Foundry Tools

Surprisingly the corporate conglomerates that control the hardware stores haven't yet tweaked to the enormous latent market potential of home foundry workers. You won't find foundry tools at your local big box hardware store. You could buy the commercial offerings, but they are quite expensive, and besides- here is an excellent opportunity to add some smithy skill to your metalworking repertoire.

Construction of the tools requires a welder and the ability to heat iron to a red-hot state. You can use the charcoal furnace as a forge but the dimensions of it make if difficult to selectively heat the iron. An oxy-acetylene torch is more convenient and a MAPP torch can be used although its heat output is rather marginal for this task.

All of the tools are made with hot-rolled mild steel from dimensions that can be found at your local hardware store. They are made long to get some distance between your body and the heat source. The tongs are riveted together. You can't readily buy iron rivets, but they can be made from the head and shank of a steel bolt.

Here are the five tools that I have, and I use all of them on each casting session. On the far left we have the simplest of all tools, "the poker". It's just a stick of metal that can be used to poke the melt thereby ascertaining the state of metal viscosity.


When the crucible comes out of the furnace the top of the melt will be covered in dross and undesirable crap of one type or another. The skimmer is used to get rid of the dross prior to pouring. I copied this design from a Steve Chastain book, but have since concluded that the holes (presumably for allowing molten metal to flow through) are basically useless. The angle iron, which is cut to form up the business end of the tool, must be shaped to accomodate the internal diameter of the crucible used.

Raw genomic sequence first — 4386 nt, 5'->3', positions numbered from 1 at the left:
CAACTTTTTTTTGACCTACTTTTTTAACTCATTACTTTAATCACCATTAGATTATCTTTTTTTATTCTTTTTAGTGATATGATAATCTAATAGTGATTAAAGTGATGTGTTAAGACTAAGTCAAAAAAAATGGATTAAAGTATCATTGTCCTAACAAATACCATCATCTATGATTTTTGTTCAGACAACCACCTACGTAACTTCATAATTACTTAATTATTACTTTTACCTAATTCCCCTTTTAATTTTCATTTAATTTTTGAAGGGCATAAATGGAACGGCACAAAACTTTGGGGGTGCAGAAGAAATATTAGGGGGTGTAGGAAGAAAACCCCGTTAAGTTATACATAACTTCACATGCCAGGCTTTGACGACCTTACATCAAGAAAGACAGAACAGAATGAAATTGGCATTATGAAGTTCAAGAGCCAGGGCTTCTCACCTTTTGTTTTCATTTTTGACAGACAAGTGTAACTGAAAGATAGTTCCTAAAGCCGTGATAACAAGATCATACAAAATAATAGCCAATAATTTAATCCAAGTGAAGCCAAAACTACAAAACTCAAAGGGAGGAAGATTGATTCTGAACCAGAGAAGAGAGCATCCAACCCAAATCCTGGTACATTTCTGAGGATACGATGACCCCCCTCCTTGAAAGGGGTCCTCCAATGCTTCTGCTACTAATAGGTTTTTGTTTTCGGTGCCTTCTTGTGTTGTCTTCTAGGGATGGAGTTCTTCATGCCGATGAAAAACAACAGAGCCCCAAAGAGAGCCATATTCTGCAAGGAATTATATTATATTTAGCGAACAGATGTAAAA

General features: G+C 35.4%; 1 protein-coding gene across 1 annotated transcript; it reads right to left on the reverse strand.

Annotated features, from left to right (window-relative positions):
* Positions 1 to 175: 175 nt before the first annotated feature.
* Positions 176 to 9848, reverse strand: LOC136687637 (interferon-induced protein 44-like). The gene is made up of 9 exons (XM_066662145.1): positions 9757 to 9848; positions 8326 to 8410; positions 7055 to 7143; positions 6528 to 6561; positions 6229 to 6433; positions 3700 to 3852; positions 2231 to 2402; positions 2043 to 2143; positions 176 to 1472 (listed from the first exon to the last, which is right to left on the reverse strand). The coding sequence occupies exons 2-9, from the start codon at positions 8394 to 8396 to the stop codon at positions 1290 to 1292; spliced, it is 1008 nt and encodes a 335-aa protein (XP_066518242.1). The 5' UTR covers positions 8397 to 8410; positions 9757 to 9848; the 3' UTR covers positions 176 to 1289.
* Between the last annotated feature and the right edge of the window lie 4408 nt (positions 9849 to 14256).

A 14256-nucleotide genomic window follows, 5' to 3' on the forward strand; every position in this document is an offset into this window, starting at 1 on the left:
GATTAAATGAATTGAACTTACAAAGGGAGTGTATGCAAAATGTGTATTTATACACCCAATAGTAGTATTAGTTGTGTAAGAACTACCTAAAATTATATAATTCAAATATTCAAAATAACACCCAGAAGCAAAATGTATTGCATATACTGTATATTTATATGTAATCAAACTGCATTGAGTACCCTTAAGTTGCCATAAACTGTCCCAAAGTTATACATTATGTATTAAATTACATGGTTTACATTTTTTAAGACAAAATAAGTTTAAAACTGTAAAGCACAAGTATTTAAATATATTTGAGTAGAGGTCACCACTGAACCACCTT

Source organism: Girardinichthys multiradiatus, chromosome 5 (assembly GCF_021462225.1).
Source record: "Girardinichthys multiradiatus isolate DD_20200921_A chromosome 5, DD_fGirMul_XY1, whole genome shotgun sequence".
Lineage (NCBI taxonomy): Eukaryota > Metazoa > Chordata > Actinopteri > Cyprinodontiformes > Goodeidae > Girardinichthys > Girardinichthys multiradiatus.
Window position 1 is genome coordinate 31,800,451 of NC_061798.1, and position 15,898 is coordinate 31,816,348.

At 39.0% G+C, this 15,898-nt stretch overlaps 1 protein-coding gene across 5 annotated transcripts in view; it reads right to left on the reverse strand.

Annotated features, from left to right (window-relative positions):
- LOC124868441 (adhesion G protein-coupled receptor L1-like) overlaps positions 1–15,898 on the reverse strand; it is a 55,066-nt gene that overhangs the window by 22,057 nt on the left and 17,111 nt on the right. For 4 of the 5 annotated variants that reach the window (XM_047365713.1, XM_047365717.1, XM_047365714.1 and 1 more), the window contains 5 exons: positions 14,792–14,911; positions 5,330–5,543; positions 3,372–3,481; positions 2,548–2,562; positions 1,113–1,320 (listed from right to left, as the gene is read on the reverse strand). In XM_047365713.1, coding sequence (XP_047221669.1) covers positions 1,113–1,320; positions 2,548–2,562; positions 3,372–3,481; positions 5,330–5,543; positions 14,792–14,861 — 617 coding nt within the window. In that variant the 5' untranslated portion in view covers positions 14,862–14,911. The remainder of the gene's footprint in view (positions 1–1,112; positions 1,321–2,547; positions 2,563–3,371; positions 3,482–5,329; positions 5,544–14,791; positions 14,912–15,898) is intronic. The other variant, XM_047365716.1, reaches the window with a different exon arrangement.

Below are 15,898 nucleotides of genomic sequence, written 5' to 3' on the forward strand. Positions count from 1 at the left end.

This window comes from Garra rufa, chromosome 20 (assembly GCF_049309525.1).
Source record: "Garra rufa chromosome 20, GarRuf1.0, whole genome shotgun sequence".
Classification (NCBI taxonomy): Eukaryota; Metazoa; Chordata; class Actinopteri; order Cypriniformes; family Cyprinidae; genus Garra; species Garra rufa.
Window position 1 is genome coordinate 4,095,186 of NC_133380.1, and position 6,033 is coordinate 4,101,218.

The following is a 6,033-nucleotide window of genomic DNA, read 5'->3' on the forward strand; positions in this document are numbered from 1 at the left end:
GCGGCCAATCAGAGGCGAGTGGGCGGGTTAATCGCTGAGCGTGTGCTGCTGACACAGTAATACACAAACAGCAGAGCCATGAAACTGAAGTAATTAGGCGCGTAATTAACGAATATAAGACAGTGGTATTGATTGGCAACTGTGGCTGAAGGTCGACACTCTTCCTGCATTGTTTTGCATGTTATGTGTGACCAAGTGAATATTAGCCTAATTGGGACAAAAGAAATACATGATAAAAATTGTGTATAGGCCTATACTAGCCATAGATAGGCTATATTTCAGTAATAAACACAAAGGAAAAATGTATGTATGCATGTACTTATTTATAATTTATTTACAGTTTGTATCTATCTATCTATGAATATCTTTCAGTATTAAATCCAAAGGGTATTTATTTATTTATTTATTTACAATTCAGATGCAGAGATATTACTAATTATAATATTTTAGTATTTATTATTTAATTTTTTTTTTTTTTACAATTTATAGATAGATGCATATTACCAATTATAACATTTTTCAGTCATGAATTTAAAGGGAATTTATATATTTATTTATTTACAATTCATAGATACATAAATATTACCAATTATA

Lift-Out Tongs

These tongs are used to grip the crucible and remove it from a top loading furnace.They are necessary in the charcoal furnace because by the time you are ready to pour, the crucible has sunk into the furnace and side access is not available. They should be carefully made to grip the crucible you intend to use. They should also be tested with full weight prior to use. Clearly a crucible full of molten metal slipping out of these tongs is a Very Bad Thing.

General Purpose Tongs

These are simple tongs that are good for grabbing things. Mostly I use them for adding new pieces of metal to the melt or moving the crucible slightly while it is in the furnace. They should not be used to pick up the crucible because you will run a risk of breaking the crucible with the uneven pressure applied to the rim.

Pouring Tongs

Once the crucible is out of the furnace and has been skimmed off, the pouring tongs are used to grab it from the side and to pour it off into the mould cavity. These tongs should be tailored for a good fit to the crucible being used. They should be tested with full weight prior to use.